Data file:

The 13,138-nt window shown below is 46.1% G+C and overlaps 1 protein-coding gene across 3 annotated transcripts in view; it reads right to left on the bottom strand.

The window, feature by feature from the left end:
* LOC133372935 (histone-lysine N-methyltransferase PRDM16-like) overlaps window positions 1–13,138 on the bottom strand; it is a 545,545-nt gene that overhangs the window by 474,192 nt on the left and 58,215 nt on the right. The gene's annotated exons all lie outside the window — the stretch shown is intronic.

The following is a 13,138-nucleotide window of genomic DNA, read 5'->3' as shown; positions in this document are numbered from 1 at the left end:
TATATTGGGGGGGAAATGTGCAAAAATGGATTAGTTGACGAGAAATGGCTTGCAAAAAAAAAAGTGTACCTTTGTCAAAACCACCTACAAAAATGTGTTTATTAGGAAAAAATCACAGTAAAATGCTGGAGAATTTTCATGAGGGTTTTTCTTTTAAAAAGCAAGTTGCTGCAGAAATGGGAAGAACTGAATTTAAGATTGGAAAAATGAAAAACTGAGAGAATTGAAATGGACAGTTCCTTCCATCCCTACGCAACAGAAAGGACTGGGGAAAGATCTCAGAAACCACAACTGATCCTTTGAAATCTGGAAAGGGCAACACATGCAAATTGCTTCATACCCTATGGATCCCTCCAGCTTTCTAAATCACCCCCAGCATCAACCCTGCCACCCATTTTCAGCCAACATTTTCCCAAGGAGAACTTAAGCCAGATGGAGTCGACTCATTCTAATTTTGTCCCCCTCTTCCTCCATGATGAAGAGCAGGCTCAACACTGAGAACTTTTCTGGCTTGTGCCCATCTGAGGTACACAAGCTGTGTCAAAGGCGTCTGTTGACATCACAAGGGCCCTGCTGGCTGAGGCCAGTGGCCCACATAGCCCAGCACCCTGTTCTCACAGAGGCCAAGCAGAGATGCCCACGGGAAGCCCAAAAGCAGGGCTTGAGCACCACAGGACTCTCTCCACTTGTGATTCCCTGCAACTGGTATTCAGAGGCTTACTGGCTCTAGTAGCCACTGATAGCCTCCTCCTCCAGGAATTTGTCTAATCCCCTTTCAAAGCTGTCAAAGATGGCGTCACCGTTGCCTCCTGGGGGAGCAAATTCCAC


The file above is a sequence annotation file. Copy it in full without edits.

The 13,138-nt window shown below is 46.1% G+C and overlaps 1 protein-coding gene across 3 annotated transcripts in view; it reads right to left on the bottom strand.

The window, feature by feature from the left end:
* LOC133372935 (histone-lysine N-methyltransferase PRDM16-like) overlaps window positions 1–13,138 on the bottom strand; it is a 545,545-nt gene that overhangs the window by 474,192 nt on the left and 58,215 nt on the right. The gene's annotated exons all lie outside the window — the stretch shown is intronic.

The following is a 13,138-nucleotide window of genomic DNA, read 5'->3' as shown; positions in this document are numbered from 1 at the left end:
TATATTGGGGGGGAAATGTGCAAAAATGGATTAGTTGACGAGAAATGGCTTGCAAAAAAAAAAGTGTACCTTTGTCAAAACCACCTACAAAAATGTGTTTATTAGGAAAAAATCACAGTAAAATGCTGGAGAATTTTCATGAGGGTTTTTCTTTTAAAAAGCAAGTTGCTGCAGAAATGGGAAGAACTGAATTTAAGATTGGAAAAATGAAAAACTGAGAGAATTGAAATGGACAGTTCCTTCCATCCCTACGCAACAGAAAGGACTGGGGAAAGATCTCAGAAACCACAACTGATCCTTTGAAATCTGGAAAGGGCAACACATGCAAATTGCTTCATACCCTATGGATCCCTCCAGCTTTCTAAATCACCCCCAGCATCAACCCTGCCACCCATTTTCAGCCAACATTTTCCCAAGGAGAACTTAAGCCAGATGGAGTCGACTCATTCTAATTTTGTCCCCCTCTTCCTCCATGATGAAGAGCAGGCTCAACACTGAGAACTTTTCTGGCTTGTGCCCATCTGAGGTACACAAGCTGTGTCAAAGGCGTCTGTTGACATCACAAGGGCCCTGCTGGCTGAGGCCAGTGGCCCACATAGCCCAGCACCCTGTTCTCACAGAGGCCAAGCAGAGATGCCCACGGGAAGCCCAAAAGCAGGGCTTGAGCACCACAGGACTCTCTCCACTTGTGATTCCCTGCAACTGGTATTCAGAGGCTTACTGGCTCTAGTAGCCACTGATAGCCTCCTCCTCCAGGAATTTGTCTAATCCCCTTTCAAAGCTGTCAAAGATGGCGTCACCGTTGCCTCCTGGGGGAGCAAATTCCAC